Overcoming Common Artist Stereotypes

Male artist drawing a digital design on his tablet

Are you interested in the arts, or are you currently in a field related to the fine arts or performing arts? You may have heard artist stereotypes or oversimplified perceptions about creatives. If you are an artist yourself or know artists, you probably already realize these stereotypes are far from the truth.

Artists are innovative people who use their talents and creativity to bring new ideas and creations to life, whether it be through digital design, painting, pottery, drawing or any other creative medium.

3 Artist Stereotypes Debunked

Here are three artist stereotypes you may have heard regarding artists and their visual art debunked:

1. The Broke or Starving Artist Stereotype

The “starving artist” is a common stereotype often used to imply that artists do not make money, or that if artists choose to pursue their passion, they will be broke. This phrase perpetuates the idea that a majority of artists are not successful; this is far from the reality.

In fact, according to the U.S. Bureau of Labor Statistics, Careers in arts and design, such as graphic designers, see a median annual wage of $49,600 as of May 2020.1 This includes the occupations:

Many artists and designers make a living by creating and doing what they enjoy. Earning a bachelor’s degree can help artists to secure a steady income and a job that revolves around their passion.

2. The "Arts Are Not Important" Stereotype

Some people may claim that art is not important. Regardless of this perception, art is actually a powerful tool and an important part of society. Artist Olafur Eliasson asserts that art has the power to change the world because it has the power to touch people and help them identify with others from different backgrounds.2

Research has also shown that art has an impact on mental health. Participating in art therapy and being creative allows individuals to relax and slow down. Art can help people deal with depression, anxiety and post-traumatic stress disorder.3

3. The Extreme Personality Stereotype

If you have seen TV shows, movies and other media that include artists, you have probably noticed that they sometimes seem to have an extreme personality. These extreme personalities can differ, but they can come across as intense. Often, the artist is portrayed as obsessive and isolated. In other cases, artists are portrayed as irresponsible or lazy.

Some people perceive artists as excessive perfectionists who are never satisfied with their own work. Others might see them as cluttered individuals with numerous unfinished projects lying around.

These stereotypes are just that—stereotypes. Like professionals in any other field, artists have a wide range of personalities, and not all are eccentric, extreme individuals. There is no one type of person who holds the title. Anyone can be an artist. That is what makes artists so unique and what they create so special.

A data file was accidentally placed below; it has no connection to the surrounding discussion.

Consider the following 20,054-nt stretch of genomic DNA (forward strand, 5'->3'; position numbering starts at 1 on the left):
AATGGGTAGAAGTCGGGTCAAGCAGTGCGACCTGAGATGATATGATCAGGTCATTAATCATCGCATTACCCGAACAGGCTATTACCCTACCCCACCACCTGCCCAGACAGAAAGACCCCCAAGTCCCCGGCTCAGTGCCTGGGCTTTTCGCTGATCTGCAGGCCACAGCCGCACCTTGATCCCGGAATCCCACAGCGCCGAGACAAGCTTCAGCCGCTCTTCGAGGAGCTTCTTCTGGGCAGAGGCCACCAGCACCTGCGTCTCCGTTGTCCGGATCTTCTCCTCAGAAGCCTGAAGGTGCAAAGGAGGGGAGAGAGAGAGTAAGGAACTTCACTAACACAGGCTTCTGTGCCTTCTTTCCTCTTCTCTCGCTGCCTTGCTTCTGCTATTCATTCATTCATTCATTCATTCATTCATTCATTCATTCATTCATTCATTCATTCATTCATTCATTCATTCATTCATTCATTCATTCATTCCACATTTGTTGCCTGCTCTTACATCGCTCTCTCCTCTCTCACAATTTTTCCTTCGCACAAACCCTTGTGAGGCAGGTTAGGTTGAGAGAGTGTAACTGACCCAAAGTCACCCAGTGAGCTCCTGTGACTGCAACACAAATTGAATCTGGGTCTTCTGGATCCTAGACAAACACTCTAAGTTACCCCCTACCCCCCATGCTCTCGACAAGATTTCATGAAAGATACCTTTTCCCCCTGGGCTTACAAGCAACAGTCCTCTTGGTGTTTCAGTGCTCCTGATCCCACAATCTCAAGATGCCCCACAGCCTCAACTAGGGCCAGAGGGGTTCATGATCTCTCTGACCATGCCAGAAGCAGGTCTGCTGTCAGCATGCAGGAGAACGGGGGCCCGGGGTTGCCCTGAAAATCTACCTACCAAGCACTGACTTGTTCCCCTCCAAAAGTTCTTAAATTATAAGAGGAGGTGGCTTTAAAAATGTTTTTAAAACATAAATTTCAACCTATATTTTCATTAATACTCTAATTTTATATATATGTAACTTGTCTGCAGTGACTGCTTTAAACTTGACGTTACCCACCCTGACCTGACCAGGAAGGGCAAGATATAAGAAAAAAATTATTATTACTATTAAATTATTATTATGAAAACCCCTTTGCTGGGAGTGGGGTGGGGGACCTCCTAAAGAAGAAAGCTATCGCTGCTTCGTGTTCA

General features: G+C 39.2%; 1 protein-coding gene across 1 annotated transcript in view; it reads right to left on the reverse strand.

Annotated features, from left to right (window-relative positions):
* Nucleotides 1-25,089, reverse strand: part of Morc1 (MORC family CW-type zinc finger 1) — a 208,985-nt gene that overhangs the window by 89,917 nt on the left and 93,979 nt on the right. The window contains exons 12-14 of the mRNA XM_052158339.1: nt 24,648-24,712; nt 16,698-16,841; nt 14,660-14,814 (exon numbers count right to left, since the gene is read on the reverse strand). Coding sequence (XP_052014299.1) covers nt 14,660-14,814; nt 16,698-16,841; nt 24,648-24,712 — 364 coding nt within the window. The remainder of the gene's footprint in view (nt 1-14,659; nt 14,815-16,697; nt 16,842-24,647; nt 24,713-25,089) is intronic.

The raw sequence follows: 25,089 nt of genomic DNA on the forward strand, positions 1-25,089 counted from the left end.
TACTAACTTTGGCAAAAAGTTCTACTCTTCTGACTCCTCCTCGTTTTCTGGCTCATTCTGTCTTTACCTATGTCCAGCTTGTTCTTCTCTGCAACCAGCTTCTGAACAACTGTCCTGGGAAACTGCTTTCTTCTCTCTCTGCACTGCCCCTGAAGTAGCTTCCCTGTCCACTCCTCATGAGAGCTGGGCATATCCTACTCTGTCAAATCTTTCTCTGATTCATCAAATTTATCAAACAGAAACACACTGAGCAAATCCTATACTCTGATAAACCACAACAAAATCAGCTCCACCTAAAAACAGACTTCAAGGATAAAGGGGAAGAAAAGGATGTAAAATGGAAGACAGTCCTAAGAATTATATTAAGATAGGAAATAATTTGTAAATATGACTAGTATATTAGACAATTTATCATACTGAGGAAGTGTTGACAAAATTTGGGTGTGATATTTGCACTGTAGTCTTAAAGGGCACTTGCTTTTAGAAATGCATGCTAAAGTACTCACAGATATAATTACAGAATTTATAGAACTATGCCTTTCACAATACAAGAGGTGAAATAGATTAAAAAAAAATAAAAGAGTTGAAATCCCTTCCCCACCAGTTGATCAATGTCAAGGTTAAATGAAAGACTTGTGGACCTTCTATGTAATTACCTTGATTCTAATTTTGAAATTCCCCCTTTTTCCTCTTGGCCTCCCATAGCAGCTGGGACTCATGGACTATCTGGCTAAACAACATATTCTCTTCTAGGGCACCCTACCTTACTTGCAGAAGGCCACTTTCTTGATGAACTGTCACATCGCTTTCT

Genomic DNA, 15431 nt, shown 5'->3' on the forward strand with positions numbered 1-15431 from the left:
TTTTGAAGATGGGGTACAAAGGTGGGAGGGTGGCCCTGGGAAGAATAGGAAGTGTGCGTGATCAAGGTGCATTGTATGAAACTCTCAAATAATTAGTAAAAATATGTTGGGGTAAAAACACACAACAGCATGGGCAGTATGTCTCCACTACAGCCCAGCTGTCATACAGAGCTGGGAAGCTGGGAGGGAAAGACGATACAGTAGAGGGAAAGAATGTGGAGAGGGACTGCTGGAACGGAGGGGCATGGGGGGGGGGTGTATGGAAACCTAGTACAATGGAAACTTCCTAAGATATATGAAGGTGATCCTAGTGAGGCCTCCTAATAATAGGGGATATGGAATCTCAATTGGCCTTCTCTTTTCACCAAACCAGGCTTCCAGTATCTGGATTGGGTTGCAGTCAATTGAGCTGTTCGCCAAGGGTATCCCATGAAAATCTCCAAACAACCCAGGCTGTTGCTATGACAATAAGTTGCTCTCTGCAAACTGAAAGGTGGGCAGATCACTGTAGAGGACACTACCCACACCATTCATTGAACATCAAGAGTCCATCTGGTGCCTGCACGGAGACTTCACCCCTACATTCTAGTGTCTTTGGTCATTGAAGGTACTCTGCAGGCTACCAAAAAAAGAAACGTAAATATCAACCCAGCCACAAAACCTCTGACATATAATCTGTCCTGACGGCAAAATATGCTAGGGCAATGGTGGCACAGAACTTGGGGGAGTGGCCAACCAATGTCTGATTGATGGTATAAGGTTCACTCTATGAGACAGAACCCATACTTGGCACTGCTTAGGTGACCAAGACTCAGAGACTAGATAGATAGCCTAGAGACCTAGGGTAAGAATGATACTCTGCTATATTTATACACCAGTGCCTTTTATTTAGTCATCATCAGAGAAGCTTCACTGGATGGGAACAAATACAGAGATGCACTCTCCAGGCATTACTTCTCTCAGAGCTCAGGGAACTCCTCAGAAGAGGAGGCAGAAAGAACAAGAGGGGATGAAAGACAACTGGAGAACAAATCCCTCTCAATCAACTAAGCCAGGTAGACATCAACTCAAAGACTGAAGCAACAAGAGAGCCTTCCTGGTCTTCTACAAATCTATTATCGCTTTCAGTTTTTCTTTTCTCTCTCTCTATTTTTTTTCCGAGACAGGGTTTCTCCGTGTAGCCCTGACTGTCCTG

Are you interested in turning your artistic abilities into a career? Check out Grand Canyon University’s College of Fine Arts and Production, which offers various artistic bachelor’s degree programs, including Bachelor of Arts (BA) in Advertising and Graphic Design, Digital Design with an Emphasis in Animation and Digital Design with an Emphasis in Web Design. Click on the Request Info button at the top of your screen to get your arts education started 

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1The earnings referenced were reported by the U.S. Bureau of Labor Statistics, Arts and Design Occupations. They are not calculated using wages from GCU graduates but from workers across the country with varying levels of education and experience, and they reflect a national median wage for this occupation in May 2020. This national data may not accurately reflect earnings of workers in particular parts of the country and include earners at all stages of their career and not solely entry level wages. COVID-19 has adversely affected the global economy and data from 2020 may be atypical compared to prior years. The pandemic may impact the predicted future workforce outcomes indicated by the U.S. Bureau of Labor Statistics as well. Accordingly, data shown is based on May 2020.

2World Economic Forum, Why Art Has the Power to Change the World in June 2021

3rtor.org, Creativity and Recovery: The Mental Health Benefits of Art Therapy in June 2021

The views and opinions expressed in this article are those of the author’s and do not necessarily reflect the official policy or position of Grand Canyon University. Any sources cited were accurate as of the publish date.